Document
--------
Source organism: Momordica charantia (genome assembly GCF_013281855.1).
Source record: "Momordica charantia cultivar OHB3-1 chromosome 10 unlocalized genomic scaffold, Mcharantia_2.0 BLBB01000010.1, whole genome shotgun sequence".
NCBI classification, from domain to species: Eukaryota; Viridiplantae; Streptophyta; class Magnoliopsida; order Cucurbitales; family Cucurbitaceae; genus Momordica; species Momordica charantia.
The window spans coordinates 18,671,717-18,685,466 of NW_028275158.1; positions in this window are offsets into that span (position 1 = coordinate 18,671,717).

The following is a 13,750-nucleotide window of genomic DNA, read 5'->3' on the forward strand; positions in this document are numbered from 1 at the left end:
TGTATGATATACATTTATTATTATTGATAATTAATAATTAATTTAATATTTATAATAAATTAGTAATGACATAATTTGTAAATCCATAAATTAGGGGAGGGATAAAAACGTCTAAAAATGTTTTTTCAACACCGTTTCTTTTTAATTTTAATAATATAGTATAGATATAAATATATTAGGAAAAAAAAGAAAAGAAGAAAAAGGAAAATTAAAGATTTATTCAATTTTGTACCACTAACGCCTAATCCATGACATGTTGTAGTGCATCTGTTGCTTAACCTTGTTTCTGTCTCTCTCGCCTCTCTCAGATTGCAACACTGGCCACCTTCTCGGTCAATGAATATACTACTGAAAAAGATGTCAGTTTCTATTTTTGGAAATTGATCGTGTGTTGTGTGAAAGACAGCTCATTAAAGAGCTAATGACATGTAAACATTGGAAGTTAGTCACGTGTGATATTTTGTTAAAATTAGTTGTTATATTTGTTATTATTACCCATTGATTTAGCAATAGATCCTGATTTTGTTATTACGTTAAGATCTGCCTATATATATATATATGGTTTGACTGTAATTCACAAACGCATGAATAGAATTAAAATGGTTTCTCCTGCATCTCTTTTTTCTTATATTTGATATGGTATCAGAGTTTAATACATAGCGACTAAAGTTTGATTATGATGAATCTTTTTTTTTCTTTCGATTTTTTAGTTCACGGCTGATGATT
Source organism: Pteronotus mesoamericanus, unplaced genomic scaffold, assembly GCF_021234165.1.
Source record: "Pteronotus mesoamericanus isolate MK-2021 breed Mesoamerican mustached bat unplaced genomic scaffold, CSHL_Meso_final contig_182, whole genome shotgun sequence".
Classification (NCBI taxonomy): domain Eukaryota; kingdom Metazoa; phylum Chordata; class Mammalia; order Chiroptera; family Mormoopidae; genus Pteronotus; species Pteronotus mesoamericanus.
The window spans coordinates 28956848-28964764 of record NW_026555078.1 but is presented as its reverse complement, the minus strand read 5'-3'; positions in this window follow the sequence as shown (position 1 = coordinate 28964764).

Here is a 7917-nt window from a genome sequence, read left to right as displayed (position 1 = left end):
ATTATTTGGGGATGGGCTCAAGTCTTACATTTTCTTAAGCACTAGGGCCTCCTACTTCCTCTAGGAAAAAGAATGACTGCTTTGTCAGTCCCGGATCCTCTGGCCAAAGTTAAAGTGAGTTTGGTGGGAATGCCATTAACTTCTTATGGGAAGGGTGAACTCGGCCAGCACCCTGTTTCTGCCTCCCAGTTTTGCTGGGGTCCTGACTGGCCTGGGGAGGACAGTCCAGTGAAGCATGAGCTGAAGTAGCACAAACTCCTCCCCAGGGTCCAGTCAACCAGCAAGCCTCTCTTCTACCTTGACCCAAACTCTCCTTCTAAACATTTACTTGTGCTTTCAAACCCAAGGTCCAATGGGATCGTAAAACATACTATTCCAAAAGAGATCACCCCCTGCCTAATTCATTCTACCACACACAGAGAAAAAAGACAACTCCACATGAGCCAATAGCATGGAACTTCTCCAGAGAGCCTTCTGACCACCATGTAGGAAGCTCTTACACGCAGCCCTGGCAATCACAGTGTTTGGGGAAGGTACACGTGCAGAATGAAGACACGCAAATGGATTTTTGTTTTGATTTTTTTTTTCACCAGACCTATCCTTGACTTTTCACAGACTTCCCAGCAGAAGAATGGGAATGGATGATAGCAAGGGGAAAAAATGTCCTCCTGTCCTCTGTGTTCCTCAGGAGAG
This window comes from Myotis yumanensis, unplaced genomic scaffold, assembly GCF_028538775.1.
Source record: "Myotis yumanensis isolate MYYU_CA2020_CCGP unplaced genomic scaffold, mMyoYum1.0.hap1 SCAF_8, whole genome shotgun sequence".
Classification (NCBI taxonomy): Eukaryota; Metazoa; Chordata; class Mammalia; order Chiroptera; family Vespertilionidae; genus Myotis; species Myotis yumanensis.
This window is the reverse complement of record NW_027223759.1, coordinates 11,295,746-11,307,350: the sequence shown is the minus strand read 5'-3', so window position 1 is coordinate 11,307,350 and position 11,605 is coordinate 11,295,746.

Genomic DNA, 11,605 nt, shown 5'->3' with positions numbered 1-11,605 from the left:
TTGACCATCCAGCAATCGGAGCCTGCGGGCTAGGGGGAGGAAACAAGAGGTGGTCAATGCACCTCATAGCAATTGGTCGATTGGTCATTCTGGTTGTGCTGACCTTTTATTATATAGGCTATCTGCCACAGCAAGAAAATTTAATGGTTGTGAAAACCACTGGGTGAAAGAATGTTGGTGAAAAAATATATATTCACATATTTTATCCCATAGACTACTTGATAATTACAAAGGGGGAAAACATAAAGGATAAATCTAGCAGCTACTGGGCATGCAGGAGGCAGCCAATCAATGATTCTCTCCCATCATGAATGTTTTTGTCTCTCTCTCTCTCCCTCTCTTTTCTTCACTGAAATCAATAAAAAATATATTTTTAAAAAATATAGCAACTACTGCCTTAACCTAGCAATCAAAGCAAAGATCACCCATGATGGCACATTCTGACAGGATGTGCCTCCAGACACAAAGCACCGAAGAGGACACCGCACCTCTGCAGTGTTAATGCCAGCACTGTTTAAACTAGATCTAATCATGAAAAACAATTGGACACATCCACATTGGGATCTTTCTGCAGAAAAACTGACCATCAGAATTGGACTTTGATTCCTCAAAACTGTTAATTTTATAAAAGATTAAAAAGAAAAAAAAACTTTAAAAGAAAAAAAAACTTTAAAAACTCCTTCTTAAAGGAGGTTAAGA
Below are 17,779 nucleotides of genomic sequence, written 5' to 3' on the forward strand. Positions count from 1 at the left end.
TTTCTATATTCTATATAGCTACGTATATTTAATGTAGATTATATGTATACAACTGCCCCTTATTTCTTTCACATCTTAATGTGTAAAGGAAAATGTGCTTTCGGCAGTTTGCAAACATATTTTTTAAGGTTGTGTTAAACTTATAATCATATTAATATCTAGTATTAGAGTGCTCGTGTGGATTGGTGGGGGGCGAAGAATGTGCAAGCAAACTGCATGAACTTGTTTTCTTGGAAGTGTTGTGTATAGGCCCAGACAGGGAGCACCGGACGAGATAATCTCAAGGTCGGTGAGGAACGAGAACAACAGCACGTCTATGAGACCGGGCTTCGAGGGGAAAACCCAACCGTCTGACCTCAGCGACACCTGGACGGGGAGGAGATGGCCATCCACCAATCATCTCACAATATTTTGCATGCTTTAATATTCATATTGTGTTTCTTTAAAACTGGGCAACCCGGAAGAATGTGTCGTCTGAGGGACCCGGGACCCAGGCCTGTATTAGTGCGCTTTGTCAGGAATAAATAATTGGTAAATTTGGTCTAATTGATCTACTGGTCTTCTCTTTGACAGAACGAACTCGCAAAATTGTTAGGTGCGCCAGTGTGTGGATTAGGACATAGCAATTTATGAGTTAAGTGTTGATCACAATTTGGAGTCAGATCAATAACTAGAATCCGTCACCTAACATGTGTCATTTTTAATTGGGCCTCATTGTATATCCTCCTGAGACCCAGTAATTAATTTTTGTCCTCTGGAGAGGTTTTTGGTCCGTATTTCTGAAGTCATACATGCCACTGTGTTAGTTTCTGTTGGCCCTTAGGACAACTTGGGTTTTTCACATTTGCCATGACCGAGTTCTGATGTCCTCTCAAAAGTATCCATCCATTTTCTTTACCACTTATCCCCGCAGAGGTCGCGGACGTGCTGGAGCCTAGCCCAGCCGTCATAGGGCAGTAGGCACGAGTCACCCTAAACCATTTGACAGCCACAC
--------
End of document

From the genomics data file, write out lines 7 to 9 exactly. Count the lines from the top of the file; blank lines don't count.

Source organism: Pteronotus mesoamericanus, unplaced genomic scaffold, assembly GCF_021234165.1.
Source record: "Pteronotus mesoamericanus isolate MK-2021 breed Mesoamerican mustached bat unplaced genomic scaffold, CSHL_Meso_final contig_182, whole genome shotgun sequence".
Classification (NCBI taxonomy): domain Eukaryota; kingdom Metazoa; phylum Chordata; class Mammalia; order Chiroptera; family Mormoopidae; genus Pteronotus; species Pteronotus mesoamericanus.